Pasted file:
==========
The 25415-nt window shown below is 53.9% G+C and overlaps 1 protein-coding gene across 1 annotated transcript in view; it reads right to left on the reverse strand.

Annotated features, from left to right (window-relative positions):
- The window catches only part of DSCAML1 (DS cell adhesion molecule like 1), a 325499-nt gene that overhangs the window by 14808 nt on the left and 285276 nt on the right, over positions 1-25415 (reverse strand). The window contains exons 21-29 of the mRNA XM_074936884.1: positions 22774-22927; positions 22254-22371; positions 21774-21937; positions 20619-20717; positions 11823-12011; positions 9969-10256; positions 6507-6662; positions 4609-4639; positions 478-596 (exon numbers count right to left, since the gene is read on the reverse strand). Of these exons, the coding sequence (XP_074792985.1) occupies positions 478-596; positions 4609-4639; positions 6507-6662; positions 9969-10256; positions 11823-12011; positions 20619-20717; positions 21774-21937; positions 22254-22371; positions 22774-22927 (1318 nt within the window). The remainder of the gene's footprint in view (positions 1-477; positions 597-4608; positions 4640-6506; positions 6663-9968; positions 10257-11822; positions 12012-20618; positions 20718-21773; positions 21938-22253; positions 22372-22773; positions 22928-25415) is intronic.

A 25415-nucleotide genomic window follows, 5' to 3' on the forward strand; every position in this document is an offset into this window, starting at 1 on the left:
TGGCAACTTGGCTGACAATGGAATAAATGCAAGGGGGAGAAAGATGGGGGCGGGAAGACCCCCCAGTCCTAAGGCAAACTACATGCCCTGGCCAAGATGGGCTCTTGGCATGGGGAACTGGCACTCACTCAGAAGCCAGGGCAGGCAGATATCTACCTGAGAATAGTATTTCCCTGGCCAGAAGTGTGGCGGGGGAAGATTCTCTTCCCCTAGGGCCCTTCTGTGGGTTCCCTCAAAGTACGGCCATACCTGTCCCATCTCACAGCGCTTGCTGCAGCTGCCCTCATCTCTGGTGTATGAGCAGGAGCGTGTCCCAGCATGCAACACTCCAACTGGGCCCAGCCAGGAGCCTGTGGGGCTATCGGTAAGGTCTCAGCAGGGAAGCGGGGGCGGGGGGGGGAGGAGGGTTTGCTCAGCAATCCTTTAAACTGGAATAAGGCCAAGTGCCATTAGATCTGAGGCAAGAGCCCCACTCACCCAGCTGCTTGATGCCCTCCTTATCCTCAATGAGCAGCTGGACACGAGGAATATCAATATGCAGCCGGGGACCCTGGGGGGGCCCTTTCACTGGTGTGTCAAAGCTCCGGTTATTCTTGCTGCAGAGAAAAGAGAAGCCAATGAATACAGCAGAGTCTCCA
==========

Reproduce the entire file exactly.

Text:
The 25415-nt window shown below is 53.9% G+C and overlaps 1 protein-coding gene across 1 annotated transcript in view; it reads right to left on the reverse strand.

Annotated features, from left to right (window-relative positions):
- The window catches only part of DSCAML1 (DS cell adhesion molecule like 1), a 325499-nt gene that overhangs the window by 14808 nt on the left and 285276 nt on the right, over positions 1-25415 (reverse strand). The window contains exons 21-29 of the mRNA XM_074936884.1: positions 22774-22927; positions 22254-22371; positions 21774-21937; positions 20619-20717; positions 11823-12011; positions 9969-10256; positions 6507-6662; positions 4609-4639; positions 478-596 (exon numbers count right to left, since the gene is read on the reverse strand). Of these exons, the coding sequence (XP_074792985.1) occupies positions 478-596; positions 4609-4639; positions 6507-6662; positions 9969-10256; positions 11823-12011; positions 20619-20717; positions 21774-21937; positions 22254-22371; positions 22774-22927 (1318 nt within the window). The remainder of the gene's footprint in view (positions 1-477; positions 597-4608; positions 4640-6506; positions 6663-9968; positions 10257-11822; positions 12012-20618; positions 20718-21773; positions 21938-22253; positions 22372-22773; positions 22928-25415) is intronic.

A 25415-nucleotide genomic window follows, 5' to 3' on the forward strand; every position in this document is an offset into this window, starting at 1 on the left:
TGGCAACTTGGCTGACAATGGAATAAATGCAAGGGGGAGAAAGATGGGGGCGGGAAGACCCCCCAGTCCTAAGGCAAACTACATGCCCTGGCCAAGATGGGCTCTTGGCATGGGGAACTGGCACTCACTCAGAAGCCAGGGCAGGCAGATATCTACCTGAGAATAGTATTTCCCTGGCCAGAAGTGTGGCGGGGGAAGATTCTCTTCCCCTAGGGCCCTTCTGTGGGTTCCCTCAAAGTACGGCCATACCTGTCCCATCTCACAGCGCTTGCTGCAGCTGCCCTCATCTCTGGTGTATGAGCAGGAGCGTGTCCCAGCATGCAACACTCCAACTGGGCCCAGCCAGGAGCCTGTGGGGCTATCGGTAAGGTCTCAGCAGGGAAGCGGGGGCGGGGGGGGGAGGAGGGTTTGCTCAGCAATCCTTTAAACTGGAATAAGGCCAAGTGCCATTAGATCTGAGGCAAGAGCCCCACTCACCCAGCTGCTTGATGCCCTCCTTATCCTCAATGAGCAGCTGGACACGAGGAATATCAATATGCAGCCGGGGACCCTGGGGGGGCCCTTTCACTGGTGTGTCAAAGCTCCGGTTATTCTTGCTGCAGAGAAAAGAGAAGCCAATGAATACAGCAGAGTCTCCA